Regular readers of Robot 6 will not be surprised to read we’re fans of Jim Rugg‘s work. Rugg and I recently did an email interview regarding his latest collaboration with Brian Maruca, Afrodisiac (AdHouse). The book is described here as: “Inspired by the blaxploitation films of the 1970s and classic superhero comics, the Afrodisiac collects art and comics starring the original super badass and featuring cool cars, sexy women, scary monsters, self-righteous superheroes, corrupt cops, aliens, Dracula, Richard Nixon.” Any interview so deeply focused on an unforgettable independent work of this caliber is a blast–partially also thanks to the wacky turns our discussion takes, including into the realm of Wolverine. My thanks to Rugg for his time and to longtime pal of mine (as well as a great publisher), AdHouse’s Chris Pitzer, for his assistance in arranging the interview.
Tim O’Shea: Before getting into the guts of the book, one quick question on the back cover. Who had the idea to do the female silhouette glaze (or what would it be called) on the back cover?
Jim Rugg: It’s called a spot varnish, son. When we figured out the front cover design, Chris Pitzer (Adhouse Books publisher and all-around awesome design guru) suggested a spot varnish for the glasses. That sounded great to me. So I wanted to take advantage of the spot varnish on the back too. But the illustration on the back didn’t really lend itself to the same treatment as the front. I wasn’t sure the back cover effect would work, but figured it was the back cover. Give it a shot. I was pleasantly surprised by how it turned out.
This November, writer Vito Delsante‘s collaboration with artist Rachel Freire, FCHS: Volume 1, will be released by AdHouse (Diamond Order Code: SEP09 0568). As described at the AdHouse site: “Do you remember high school? All the fun and trouble you used to get into? All of the sex, sports and alcohol that was your Senior year? It’s time to go back! Join Hector, Kennedy, Jules and the whole gang at FCHS as they begin their last year of high school. Will they be ready for ‘the real world’ when it’s all over? Will they all make it? Archie meets 90210.” Delsante, who has written for a number of publishers (including DC Comics, Marvel Comics, Dynamite Entertainment, and Simon & Schuster), was kind enough to do an email interview with me. In addition to discussing FCHS, we discuss his experience working at Jim Hanley’s Universe, as well as some of his other upcoming projects.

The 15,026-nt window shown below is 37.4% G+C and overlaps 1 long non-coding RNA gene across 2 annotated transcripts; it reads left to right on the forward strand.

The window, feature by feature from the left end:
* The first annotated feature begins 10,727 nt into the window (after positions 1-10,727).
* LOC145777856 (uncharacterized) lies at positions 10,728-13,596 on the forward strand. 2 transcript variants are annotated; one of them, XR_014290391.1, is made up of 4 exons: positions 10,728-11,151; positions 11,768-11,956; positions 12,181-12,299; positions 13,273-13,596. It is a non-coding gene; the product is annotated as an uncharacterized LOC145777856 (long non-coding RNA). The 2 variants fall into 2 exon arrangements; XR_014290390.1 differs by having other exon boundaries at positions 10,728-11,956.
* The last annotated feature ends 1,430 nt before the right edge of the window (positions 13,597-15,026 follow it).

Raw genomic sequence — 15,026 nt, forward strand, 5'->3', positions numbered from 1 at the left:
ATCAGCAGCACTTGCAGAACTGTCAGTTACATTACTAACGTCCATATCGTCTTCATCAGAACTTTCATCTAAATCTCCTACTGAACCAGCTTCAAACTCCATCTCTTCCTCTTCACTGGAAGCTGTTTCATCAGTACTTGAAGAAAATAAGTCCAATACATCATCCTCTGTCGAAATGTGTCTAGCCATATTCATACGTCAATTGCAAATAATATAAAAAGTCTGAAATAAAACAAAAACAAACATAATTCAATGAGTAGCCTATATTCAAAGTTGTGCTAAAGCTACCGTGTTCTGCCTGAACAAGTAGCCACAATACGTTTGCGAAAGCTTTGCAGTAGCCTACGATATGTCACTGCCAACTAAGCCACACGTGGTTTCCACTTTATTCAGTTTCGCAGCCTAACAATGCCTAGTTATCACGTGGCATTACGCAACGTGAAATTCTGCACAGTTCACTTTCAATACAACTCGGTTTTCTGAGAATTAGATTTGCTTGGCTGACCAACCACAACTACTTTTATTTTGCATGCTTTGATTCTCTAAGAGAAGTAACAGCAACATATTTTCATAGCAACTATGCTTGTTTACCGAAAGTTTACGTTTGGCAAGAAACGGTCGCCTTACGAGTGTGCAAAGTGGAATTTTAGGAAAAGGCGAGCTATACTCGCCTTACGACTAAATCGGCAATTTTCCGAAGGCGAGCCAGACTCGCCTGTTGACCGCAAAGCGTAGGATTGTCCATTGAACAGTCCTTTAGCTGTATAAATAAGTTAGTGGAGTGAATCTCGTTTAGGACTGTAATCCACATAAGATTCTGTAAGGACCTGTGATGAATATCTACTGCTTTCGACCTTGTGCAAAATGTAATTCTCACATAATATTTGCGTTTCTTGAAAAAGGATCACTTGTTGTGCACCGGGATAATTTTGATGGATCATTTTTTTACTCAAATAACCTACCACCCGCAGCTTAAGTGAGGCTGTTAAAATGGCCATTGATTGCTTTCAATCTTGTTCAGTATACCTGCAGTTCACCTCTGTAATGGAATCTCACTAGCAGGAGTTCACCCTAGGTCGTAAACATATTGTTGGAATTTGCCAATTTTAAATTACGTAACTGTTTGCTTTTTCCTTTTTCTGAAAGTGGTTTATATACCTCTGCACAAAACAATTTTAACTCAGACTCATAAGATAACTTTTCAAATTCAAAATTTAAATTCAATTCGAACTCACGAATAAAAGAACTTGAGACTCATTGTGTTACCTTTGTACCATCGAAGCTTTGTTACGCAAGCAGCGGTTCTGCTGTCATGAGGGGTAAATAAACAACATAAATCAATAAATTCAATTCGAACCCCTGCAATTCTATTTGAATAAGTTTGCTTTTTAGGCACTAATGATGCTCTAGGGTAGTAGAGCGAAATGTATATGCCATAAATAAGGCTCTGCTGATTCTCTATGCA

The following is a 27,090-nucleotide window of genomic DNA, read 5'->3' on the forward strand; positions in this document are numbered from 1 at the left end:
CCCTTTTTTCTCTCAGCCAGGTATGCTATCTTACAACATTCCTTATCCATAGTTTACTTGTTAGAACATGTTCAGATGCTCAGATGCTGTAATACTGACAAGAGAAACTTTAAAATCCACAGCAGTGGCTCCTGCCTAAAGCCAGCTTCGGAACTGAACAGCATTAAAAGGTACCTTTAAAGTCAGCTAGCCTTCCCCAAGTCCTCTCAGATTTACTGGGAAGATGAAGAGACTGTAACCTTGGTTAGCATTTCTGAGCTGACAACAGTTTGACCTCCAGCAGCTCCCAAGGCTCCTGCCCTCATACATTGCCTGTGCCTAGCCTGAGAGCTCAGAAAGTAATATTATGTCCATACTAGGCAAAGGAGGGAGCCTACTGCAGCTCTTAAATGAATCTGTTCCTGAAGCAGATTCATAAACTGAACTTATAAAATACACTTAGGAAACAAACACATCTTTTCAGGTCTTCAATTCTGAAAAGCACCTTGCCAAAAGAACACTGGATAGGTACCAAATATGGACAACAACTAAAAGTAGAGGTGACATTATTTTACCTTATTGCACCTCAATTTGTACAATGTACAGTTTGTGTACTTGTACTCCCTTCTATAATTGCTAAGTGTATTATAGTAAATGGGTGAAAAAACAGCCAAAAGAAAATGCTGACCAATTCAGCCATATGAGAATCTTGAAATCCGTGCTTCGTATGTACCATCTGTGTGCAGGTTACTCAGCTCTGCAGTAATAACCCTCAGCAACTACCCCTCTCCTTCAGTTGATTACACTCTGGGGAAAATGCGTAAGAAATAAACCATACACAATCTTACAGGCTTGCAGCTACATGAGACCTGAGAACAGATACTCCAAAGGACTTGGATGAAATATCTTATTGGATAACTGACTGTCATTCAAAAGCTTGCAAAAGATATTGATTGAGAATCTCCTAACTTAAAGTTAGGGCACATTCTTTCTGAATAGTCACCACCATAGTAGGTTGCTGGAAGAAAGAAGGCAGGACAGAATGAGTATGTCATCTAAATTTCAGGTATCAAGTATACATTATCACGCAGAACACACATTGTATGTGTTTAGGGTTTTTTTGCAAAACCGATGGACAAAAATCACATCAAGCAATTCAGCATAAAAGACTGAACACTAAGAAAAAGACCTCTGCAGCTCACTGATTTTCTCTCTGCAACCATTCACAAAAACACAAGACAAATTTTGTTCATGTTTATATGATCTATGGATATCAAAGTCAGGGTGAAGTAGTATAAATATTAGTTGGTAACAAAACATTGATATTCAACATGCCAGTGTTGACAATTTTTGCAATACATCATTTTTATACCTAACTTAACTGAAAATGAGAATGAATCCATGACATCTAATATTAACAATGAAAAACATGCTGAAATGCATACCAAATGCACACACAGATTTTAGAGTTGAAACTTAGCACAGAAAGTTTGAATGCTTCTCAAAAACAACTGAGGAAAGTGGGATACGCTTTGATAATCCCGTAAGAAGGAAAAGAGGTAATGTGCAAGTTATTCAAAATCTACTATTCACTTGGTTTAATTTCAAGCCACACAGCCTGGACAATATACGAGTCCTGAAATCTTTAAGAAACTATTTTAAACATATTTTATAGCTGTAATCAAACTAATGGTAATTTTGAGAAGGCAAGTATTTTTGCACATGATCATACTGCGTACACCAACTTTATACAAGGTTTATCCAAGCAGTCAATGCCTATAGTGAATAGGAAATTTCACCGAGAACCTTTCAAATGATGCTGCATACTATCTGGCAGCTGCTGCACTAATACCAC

Tim O’Shea: FCHS got its start at the Chemistry Set, how did the publishing arrangement with AdHouse come about?
Vito Delsante: A mini comic. Seriously! Rachel and I attended MoCCA two years ago and at that point, we had about 21 strips on the site that we turned into seven 3-tier pages. We were handing them out to just about anyone who was interested, with the thought that we’d bring some traffic back to Chem Set. Chris [Pitzer, AdHouse Books publisher] got one and a few weeks later, right before Comic Con Intl., he e-mailed us and asked if we were interested in doing a book. I think, in the back of my head, I was hoping to get a few publishers interested in FCHS, but when Chris offered, we jumped at it. Rachel and I are big fans of AdHouse, and to be a member of that family is a very good feeling.